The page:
Fresh Snow


BY Tom BeedhamPublished Sep 15, 2015

"When fire has turned us into ashes / And time has erased all memories / When the words we've spoken here have vanished / You will still be my family."
Between icy, industrial hisses and hammers on "Proper Burial," Carmen Elle (DIANA, Army Girls) coos these lines over a dreary church organ and a meandering bass line. Appearing on the second track of Won, she's voicing the first words heard on the sophomore release from Toronto's Fresh Snow, and it's intriguing that the temporal nature of communication and the stability of community are the subjects they address.
Usually an instrumental organism, before this release, Fresh Snow didn't have a lot of words to its modest catalogue of dynamic experimental rock. Aside from some buried vocals on its shoegaze-y "Los Vientos Del Tiempo," their 2013 debut, I, was untouched by lyrics, content to let its typically noisy, groove imperative head-trips burn and soar without narrative guidance. Outside of that release, there was the simple vocal chorus guitarist Brad Davis contributed to disco overhaul "Snow's Victory" and (if it counts) the "Frances Farmer Will Have Her Revenge On Seattle" cover they tracked with vocals from Julie Fader for Hand Drawn Dracula's In Utero tribute Milkin' It, but that's it. Here, the band doubles their stock of original verbal product; Fucked Up frontman Damian Abraham also lends his righteous bark to the rumbling blast-off and atmospheric drifts of album closer "Don't Fuck a Gift Horse in the Mouth."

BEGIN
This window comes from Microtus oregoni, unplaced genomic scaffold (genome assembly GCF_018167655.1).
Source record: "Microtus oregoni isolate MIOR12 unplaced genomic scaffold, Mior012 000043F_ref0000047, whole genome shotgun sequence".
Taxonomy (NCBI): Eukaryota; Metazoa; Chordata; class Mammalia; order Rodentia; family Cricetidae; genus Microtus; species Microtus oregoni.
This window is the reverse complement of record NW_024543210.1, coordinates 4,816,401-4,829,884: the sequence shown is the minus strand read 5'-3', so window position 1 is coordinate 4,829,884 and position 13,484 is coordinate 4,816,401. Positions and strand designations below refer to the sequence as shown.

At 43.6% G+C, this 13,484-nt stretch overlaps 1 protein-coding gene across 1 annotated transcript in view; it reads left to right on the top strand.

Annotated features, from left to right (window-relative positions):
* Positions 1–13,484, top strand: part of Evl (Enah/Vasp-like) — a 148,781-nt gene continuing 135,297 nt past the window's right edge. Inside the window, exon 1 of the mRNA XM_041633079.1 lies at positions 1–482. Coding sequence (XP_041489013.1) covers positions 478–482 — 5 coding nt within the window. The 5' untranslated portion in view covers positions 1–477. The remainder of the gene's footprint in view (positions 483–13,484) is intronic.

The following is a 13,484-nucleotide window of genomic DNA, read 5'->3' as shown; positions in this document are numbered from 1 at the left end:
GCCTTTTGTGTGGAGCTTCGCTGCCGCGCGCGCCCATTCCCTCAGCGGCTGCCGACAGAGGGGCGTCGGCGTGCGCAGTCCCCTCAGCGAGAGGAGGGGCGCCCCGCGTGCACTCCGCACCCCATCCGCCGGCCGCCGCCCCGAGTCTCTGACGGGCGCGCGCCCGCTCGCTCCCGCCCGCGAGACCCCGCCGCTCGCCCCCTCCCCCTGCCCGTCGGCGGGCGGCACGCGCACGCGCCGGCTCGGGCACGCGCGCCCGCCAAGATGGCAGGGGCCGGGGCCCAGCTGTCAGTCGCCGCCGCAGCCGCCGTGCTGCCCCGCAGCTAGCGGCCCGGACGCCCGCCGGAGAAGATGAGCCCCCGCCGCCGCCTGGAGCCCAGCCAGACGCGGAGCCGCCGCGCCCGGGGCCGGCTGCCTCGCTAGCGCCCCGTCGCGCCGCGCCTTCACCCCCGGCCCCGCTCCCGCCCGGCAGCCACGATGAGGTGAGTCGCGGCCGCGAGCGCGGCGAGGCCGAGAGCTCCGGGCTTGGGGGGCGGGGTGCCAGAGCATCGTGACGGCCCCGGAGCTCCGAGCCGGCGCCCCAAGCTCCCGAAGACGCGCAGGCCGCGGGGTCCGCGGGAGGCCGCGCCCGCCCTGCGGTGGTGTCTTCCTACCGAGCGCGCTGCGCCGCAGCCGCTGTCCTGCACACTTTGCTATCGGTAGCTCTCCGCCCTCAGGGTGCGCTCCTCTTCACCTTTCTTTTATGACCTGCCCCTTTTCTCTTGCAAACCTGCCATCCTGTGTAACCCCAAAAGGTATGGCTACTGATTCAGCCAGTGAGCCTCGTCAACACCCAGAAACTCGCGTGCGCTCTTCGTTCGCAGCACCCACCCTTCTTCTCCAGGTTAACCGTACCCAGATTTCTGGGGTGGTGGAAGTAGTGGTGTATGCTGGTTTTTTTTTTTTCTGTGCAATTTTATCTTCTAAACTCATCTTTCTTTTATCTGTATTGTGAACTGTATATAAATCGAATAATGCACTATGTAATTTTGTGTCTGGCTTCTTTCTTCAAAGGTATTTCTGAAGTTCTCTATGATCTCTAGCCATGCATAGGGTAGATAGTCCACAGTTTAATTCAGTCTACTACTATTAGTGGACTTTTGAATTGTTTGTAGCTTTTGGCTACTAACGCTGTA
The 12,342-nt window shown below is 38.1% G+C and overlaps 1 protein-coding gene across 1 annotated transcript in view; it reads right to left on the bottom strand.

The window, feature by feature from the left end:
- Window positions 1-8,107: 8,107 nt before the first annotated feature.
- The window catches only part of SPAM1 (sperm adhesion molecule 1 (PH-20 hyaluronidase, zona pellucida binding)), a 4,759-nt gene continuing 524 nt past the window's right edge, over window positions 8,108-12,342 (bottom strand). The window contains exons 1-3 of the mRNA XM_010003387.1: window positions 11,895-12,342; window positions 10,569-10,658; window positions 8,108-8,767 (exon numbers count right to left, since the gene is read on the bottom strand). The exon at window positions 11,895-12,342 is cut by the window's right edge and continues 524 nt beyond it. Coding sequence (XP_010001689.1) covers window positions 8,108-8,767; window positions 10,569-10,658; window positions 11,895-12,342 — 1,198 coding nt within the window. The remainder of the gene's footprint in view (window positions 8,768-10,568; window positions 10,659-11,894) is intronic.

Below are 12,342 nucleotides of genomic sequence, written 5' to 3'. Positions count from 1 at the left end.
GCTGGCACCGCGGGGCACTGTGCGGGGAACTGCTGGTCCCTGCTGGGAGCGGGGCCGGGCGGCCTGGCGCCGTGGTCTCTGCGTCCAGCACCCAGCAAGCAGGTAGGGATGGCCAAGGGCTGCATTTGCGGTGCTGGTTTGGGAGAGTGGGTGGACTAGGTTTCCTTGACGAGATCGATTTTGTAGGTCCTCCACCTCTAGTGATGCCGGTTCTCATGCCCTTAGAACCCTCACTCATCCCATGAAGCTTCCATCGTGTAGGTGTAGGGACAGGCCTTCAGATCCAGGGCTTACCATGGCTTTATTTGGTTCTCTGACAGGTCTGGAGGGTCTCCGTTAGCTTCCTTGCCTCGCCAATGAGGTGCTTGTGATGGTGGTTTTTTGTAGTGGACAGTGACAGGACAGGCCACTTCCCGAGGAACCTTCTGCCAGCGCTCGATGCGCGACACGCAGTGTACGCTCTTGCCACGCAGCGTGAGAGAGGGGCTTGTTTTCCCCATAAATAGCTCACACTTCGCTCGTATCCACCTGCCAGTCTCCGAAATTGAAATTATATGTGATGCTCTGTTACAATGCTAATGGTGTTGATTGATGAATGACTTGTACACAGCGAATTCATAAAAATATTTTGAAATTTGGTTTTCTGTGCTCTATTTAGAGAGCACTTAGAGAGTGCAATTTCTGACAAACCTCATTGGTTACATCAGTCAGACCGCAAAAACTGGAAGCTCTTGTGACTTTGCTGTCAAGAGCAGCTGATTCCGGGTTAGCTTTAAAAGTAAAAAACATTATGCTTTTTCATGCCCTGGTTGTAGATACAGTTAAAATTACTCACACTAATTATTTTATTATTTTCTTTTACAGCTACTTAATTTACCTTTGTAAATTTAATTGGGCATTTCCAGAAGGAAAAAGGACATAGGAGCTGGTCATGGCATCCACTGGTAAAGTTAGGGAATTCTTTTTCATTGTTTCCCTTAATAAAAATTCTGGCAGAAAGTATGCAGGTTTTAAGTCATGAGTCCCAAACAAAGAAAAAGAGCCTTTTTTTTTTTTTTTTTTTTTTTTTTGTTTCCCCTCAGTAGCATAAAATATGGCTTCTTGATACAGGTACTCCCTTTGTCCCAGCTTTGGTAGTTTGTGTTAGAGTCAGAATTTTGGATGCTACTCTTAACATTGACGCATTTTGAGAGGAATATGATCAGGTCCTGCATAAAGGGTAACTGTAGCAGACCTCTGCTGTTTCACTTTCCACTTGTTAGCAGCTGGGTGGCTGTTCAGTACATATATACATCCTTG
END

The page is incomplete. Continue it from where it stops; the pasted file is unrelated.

While the majority of this record sounds like a return to form, the appropriately titled album opener "King Twink Rides Again" is a somewhat deceiving introduction to a release that has Fresh Snow spending plenty of time exploring new territory. "Proper Burial" is ironically colder than anything Fresh Snow have committed to record yet, the pulsing and shimmering drones on "Delft" are curiously rested and "Don't Fuck a Gift Horse in the Mouth" sounds like the band I showed us, but with punk vocals.
The big takeaway is that Fresh Snow aren't the band we think they are. I wasn't created in a vacuum, and its follow-up proves its creators won't be boxed comfortably into a corner. Second time out, Fresh Snow call upon allies to assist in a metamorphosis. It's a second chapter in a quest for sonic adventure that is just as important as its first, defeating expectations, taking risks and reshaping its identity, all without compromise. Won, indeed.
(Hand Drawn Dracula)

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